Thanks to everyone who came to the see the film.

"Goemon" broke the 1 million attendance barrier [on May 25th]. I've received lots of emails praising it from friends and acquaintances who are usually tough to please, but I've been amazed at how obtuse the response has been from film critics and the media.

Adventurous works that divide opinion are exactly what's needed in Japanese film right now, so why don't they understand how much this challenge means for the future of cinematic entertainment in Japan? Criticism should be left up to those with the requisite insight and intellect, and should be a means of nurturing talent and potential. At a time when outlets for proper film criticism have virtually died out, every man and his dog is excreting infantile scribblings of their impressions.

I was dumbfounded by one article in a certain weekly magazine written for the purpose of bashing Kiriya. It conveniently collected the kind of comments from self-appointed film critics (nothing like actual film criticism) that are perfect for such a biased piece of writing, as well as picking up on snide remarks from film websites, denigrating the film. It's careless and truly irresponsible. I'm appalled to no end.

Does Ichise have a point about the quality of Japanese film criticism? Many foreign film scholars share the same pessimistic view, as seen in the continuing debate on the Kinejapan mailing list. There aren't many film sites and magazines out there worth subscribing to, especially when commercial imperatives and the threat of getting blacklisted by film companies and talent agencies require writers to tippy-toe around stars and directors in insipid reviews and interviews that read like advertising copy. At the other extreme, less-inhibited venues for film discussion such as blogs and bulletin boards, user-generated review sites like Yahoo! Eiga, and Eiga Hiho magazine's devastating "Hang 'Em High" column can be great sources of cathartically sadistic entertainment, but do they serve any other purpose?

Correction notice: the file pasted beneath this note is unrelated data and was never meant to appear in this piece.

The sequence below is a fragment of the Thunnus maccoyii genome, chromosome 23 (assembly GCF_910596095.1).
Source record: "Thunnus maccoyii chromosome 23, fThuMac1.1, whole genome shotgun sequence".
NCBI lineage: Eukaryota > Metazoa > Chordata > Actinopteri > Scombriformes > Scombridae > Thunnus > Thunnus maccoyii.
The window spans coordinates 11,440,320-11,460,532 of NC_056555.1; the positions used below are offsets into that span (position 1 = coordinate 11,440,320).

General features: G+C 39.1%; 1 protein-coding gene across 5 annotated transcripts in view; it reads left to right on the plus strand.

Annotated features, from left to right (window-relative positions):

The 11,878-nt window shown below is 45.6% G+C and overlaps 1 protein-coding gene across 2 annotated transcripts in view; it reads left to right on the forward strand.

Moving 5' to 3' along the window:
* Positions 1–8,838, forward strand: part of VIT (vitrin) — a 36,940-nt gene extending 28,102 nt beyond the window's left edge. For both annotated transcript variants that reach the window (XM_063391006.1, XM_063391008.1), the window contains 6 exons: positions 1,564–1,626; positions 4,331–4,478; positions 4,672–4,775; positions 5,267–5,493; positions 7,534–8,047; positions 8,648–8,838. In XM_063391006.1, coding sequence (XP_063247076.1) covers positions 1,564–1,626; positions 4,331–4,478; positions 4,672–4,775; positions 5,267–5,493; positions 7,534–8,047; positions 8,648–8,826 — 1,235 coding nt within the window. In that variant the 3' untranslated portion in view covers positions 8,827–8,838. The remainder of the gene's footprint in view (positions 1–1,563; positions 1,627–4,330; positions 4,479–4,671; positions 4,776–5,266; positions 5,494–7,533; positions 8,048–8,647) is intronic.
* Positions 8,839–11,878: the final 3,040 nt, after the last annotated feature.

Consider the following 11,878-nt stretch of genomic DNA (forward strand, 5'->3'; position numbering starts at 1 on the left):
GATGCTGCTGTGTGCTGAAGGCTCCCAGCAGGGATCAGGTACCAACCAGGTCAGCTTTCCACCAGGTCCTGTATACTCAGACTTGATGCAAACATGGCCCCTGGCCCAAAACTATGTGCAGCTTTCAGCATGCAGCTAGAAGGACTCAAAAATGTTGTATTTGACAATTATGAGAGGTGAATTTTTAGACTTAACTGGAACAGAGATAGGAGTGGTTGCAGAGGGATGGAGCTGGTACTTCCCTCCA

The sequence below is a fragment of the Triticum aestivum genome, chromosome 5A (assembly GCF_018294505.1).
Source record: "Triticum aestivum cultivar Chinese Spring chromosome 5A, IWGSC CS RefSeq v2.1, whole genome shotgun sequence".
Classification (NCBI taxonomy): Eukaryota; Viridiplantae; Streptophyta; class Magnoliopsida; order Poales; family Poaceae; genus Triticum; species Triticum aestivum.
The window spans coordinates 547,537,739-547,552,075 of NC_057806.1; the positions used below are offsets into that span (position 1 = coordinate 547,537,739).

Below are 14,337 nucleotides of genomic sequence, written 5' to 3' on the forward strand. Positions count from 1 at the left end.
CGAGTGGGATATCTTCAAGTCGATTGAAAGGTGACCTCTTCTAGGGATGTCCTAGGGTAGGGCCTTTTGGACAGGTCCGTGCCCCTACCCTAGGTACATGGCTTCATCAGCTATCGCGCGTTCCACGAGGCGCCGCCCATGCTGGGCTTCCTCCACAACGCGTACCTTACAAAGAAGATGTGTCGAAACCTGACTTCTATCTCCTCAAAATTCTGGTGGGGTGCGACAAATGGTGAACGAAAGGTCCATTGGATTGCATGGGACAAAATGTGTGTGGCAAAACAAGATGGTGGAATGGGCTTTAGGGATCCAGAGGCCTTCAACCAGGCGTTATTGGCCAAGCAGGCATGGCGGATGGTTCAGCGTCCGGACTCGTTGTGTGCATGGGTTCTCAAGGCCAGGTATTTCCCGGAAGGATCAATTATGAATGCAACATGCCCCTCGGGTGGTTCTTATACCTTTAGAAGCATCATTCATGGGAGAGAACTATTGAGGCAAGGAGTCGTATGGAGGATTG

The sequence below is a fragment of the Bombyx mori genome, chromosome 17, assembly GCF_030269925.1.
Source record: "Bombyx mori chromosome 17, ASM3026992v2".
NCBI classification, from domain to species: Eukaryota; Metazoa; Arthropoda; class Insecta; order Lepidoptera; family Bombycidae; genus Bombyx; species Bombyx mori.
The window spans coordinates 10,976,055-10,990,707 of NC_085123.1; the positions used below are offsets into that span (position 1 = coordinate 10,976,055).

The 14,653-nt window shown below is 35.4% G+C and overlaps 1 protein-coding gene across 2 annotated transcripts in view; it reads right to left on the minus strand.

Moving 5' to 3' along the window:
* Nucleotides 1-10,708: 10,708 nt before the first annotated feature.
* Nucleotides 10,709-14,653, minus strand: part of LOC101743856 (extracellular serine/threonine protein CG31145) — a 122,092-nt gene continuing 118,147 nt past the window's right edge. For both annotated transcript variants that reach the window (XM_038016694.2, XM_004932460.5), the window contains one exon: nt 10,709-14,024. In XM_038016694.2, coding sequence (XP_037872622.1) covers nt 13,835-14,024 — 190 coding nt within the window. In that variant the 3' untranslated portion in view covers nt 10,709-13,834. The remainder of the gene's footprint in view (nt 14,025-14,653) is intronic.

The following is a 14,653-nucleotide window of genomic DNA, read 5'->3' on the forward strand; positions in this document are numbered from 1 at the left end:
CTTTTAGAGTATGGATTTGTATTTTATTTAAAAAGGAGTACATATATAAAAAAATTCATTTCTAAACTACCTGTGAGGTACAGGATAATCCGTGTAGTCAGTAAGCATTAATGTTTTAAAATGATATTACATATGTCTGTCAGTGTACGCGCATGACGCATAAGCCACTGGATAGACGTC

As I mentioned in my 'review', Kiriya has become a target of derision from both professional and amateur movie pundits, and not just because of his films. He's the ex-husband of J-pop star Utada Hikaru; the son of a wealthy family that owns a chain of pachinko parlours (an industry often associated with Zainichi Koreans, which hardly endears him to bigoted netizens); and has a reputation as being 'passionate', which for some translates as airheaded and arrogant.

Personally I think there are enough problems with Kiriya's style of filmmaking to justify targeted criticism, especially concerning the gap between his ambitions and his accomplishments, not to mention the failure of veteran producers like Ichise to guide an inexperienced feature filmmaker away from superfluous indulgences and to set more realistic goals. But hey, what the hell do I know? I'm just some nobody who paid 1800 yen to sit through your grand experiment.